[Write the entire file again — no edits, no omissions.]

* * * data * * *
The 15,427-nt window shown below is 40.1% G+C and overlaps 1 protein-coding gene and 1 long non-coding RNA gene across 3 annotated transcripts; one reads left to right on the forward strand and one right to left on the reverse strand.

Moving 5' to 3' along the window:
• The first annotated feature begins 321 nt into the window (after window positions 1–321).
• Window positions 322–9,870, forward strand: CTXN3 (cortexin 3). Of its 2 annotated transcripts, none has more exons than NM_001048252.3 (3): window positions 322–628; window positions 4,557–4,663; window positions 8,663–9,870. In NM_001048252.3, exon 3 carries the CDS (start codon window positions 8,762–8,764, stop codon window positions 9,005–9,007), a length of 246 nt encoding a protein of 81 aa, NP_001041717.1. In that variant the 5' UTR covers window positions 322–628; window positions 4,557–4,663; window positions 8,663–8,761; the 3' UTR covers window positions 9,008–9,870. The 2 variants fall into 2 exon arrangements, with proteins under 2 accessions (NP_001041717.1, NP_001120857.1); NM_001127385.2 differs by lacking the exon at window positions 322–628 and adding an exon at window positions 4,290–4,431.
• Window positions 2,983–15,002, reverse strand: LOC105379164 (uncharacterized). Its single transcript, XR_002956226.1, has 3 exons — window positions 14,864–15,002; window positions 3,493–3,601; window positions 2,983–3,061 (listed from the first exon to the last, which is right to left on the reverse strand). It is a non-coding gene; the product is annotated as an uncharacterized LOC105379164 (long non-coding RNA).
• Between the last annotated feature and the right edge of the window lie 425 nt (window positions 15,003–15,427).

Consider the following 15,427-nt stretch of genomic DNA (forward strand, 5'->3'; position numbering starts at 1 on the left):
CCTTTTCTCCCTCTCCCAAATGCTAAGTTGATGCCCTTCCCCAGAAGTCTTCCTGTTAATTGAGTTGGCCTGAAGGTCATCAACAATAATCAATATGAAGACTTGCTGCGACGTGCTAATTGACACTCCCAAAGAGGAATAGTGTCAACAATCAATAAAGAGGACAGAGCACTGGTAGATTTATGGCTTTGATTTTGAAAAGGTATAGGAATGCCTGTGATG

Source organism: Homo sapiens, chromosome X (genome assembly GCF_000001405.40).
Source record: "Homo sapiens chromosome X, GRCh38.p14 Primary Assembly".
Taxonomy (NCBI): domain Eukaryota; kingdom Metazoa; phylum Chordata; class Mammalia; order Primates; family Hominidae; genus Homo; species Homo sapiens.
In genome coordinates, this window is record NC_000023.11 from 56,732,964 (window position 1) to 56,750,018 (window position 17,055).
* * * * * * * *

The 15,427-nt window shown below is 40.1% G+C and overlaps 1 protein-coding gene and 1 long non-coding RNA gene across 3 annotated transcripts; one reads left to right on the forward strand and one right to left on the reverse strand.

Moving 5' to 3' along the window:
• The first annotated feature begins 321 nt into the window (after window positions 1–321).
• Window positions 322–9,870, forward strand: CTXN3 (cortexin 3). Of its 2 annotated transcripts, none has more exons than NM_001048252.3 (3): window positions 322–628; window positions 4,557–4,663; window positions 8,663–9,870. In NM_001048252.3, exon 3 carries the CDS (start codon window positions 8,762–8,764, stop codon window positions 9,005–9,007), a length of 246 nt encoding a protein of 81 aa, NP_001041717.1. In that variant the 5' UTR covers window positions 322–628; window positions 4,557–4,663; window positions 8,663–8,761; the 3' UTR covers window positions 9,008–9,870. The 2 variants fall into 2 exon arrangements, with proteins under 2 accessions (NP_001041717.1, NP_001120857.1); NM_001127385.2 differs by lacking the exon at window positions 322–628 and adding an exon at window positions 4,290–4,431.
• Window positions 2,983–15,002, reverse strand: LOC105379164 (uncharacterized). Its single transcript, XR_002956226.1, has 3 exons — window positions 14,864–15,002; window positions 3,493–3,601; window positions 2,983–3,061 (listed from the first exon to the last, which is right to left on the reverse strand). It is a non-coding gene; the product is annotated as an uncharacterized LOC105379164 (long non-coding RNA).
• Between the last annotated feature and the right edge of the window lie 425 nt (window positions 15,003–15,427).

Consider the following 15,427-nt stretch of genomic DNA (forward strand, 5'->3'; position numbering starts at 1 on the left):
CCTTTTCTCCCTCTCCCAAATGCTAAGTTGATGCCCTTCCCCAGAAGTCTTCCTGTTAATTGAGTTGGCCTGAAGGTCATCAACAATAATCAATATGAAGACTTGCTGCGACGTGCTAATTGACACTCCCAAAGAGGAATAGTGTCAACAATCAATAAAGAGGACAGAGCACTGGTAGATTTATGGCTTTGATTTTGAAAAGGTATAGGAATGCCTGTGATG

Source organism: Homo sapiens, chromosome X (genome assembly GCF_000001405.40).
Source record: "Homo sapiens chromosome X, GRCh38.p14 Primary Assembly".
Taxonomy (NCBI): domain Eukaryota; kingdom Metazoa; phylum Chordata; class Mammalia; order Primates; family Hominidae; genus Homo; species Homo sapiens.
In genome coordinates, this window is record NC_000023.11 from 56,732,964 (window position 1) to 56,750,018 (window position 17,055).